Physlets run in a Java-enabled browser, except Chrome, on the latest Windows & Mac operating systems. If Physlets do not run, click here for help on updating Java and setting Java security.
Section 9.5: Exploring the Addition of Two Plane Waves
Please wait for the animation to completely load.
During the quantum-mechanical scattering of plane waves, we must consider the superposition of the right-moving incident wave and the left-moving reflected wave results in Region I. In this Exploration we investigate how two time-dependent plane waves can be added together to resemble a scattering situation. In the animation, ħ = 2m = 1. Restart.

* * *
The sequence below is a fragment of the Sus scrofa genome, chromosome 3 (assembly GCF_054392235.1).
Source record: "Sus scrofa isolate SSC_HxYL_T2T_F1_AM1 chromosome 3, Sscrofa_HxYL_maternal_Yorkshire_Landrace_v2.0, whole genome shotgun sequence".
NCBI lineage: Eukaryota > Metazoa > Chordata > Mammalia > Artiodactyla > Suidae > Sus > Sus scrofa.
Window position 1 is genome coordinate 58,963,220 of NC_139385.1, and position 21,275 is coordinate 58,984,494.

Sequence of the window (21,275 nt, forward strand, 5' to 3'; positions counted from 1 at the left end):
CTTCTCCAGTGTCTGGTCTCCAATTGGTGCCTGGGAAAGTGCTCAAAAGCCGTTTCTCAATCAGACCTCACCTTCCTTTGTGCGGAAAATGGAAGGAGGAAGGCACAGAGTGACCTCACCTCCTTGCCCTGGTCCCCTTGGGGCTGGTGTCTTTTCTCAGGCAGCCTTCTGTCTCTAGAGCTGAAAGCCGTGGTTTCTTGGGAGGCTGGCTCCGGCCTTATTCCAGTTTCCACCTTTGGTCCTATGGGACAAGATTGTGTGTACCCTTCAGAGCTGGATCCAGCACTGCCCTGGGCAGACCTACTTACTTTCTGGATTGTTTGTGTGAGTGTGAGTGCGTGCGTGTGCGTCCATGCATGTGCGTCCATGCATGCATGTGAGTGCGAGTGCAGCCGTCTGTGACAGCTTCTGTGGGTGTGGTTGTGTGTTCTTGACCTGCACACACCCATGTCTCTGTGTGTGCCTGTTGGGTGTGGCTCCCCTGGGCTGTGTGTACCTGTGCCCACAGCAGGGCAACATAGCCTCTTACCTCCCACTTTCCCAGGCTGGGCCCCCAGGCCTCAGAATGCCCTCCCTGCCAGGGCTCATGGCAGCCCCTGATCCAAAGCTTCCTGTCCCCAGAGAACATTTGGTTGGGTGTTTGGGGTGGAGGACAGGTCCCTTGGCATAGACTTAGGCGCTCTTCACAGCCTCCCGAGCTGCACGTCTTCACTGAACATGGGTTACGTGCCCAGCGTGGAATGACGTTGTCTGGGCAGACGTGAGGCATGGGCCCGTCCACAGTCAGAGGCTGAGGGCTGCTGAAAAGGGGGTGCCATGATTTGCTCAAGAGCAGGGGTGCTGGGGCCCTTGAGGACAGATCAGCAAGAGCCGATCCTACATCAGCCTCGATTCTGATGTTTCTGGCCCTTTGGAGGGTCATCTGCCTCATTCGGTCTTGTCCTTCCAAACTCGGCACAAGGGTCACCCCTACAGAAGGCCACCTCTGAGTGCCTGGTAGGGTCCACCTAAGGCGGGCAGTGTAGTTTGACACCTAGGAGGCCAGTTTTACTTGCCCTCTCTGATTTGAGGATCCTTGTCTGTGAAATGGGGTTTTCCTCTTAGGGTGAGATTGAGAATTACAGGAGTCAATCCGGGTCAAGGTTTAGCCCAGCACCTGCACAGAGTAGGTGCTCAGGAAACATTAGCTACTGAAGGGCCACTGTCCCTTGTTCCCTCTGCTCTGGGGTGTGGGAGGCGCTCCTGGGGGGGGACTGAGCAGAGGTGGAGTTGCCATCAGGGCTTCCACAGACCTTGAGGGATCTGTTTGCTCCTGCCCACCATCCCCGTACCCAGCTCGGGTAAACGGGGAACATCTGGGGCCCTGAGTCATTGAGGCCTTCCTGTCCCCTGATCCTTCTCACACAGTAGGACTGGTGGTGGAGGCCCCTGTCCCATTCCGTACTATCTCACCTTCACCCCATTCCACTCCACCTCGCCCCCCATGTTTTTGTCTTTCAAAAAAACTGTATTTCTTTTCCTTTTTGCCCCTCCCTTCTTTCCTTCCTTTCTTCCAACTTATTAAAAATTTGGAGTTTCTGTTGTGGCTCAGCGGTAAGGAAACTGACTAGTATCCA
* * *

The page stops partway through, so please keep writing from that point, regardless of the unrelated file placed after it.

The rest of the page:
- With the default settings, explain why the arguments of the cosines and sines are of the form (5*x-25*t) and (-5*x-25*t). In other words, what does the ±5 signify and what does the 25 signify? Remember that ħ = 2m = 1 in this animation.
- With the default settings, describe the sum of the two plane waves. Look at the real and imaginary parts of the wave functions to verify your conjecture.
- With the default settings, if this animation were showing the wave function in Region I of a scattering problem, what would T and R be?
- Now set re2 = -0.9*cos(-5*x-25*t) and im2 = -0.9*sin(-5*x-25*t) for Wave Function 2. What results? Now change the number multiplying plane wave 2 to -0.8, -0.7, -0.6, -0.5, -0.4, -0.3, -0.2, -0.1, and finally 0. What happens to the resulting wave as you change this amplitude? If Wave Function 1 represented Ψinc and Wave Function 2 represented Ψrefl, what would happen to the transmission coefficient as you change the amplitude of Wave Function 2?